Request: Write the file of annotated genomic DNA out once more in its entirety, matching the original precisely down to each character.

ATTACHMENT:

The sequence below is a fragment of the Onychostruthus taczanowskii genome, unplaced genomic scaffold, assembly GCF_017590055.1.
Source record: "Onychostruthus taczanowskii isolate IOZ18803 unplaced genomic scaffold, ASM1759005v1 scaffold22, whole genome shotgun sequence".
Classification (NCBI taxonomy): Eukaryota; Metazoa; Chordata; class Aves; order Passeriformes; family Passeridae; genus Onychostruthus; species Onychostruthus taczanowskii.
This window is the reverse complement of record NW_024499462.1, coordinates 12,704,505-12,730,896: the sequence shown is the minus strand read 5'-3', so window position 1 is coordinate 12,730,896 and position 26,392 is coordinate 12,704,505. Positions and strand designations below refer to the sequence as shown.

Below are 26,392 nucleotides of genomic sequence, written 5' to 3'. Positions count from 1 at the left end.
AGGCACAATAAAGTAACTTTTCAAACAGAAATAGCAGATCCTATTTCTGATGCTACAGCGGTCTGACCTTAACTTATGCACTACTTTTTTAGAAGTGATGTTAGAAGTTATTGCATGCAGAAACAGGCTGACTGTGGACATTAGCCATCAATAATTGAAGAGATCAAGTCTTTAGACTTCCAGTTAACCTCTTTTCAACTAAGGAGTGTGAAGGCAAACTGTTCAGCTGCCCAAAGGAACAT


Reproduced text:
The sequence below is a fragment of the Onychostruthus taczanowskii genome, unplaced genomic scaffold, assembly GCF_017590055.1.
Source record: "Onychostruthus taczanowskii isolate IOZ18803 unplaced genomic scaffold, ASM1759005v1 scaffold22, whole genome shotgun sequence".
Classification (NCBI taxonomy): Eukaryota; Metazoa; Chordata; class Aves; order Passeriformes; family Passeridae; genus Onychostruthus; species Onychostruthus taczanowskii.
This window is the reverse complement of record NW_024499462.1, coordinates 12,704,505-12,730,896: the sequence shown is the minus strand read 5'-3', so window position 1 is coordinate 12,730,896 and position 26,392 is coordinate 12,704,505. Positions and strand designations below refer to the sequence as shown.

Below are 26,392 nucleotides of genomic sequence, written 5' to 3'. Positions count from 1 at the left end.
AGGCACAATAAAGTAACTTTTCAAACAGAAATAGCAGATCCTATTTCTGATGCTACAGCGGTCTGACCTTAACTTATGCACTACTTTTTTAGAAGTGATGTTAGAAGTTATTGCATGCAGAAACAGGCTGACTGTGGACATTAGCCATCAATAATTGAAGAGATCAAGTCTTTAGACTTCCAGTTAACCTCTTTTCAACTAAGGAGTGTGAAGGCAAACTGTTCAGCTGCCCAAAGGAACAT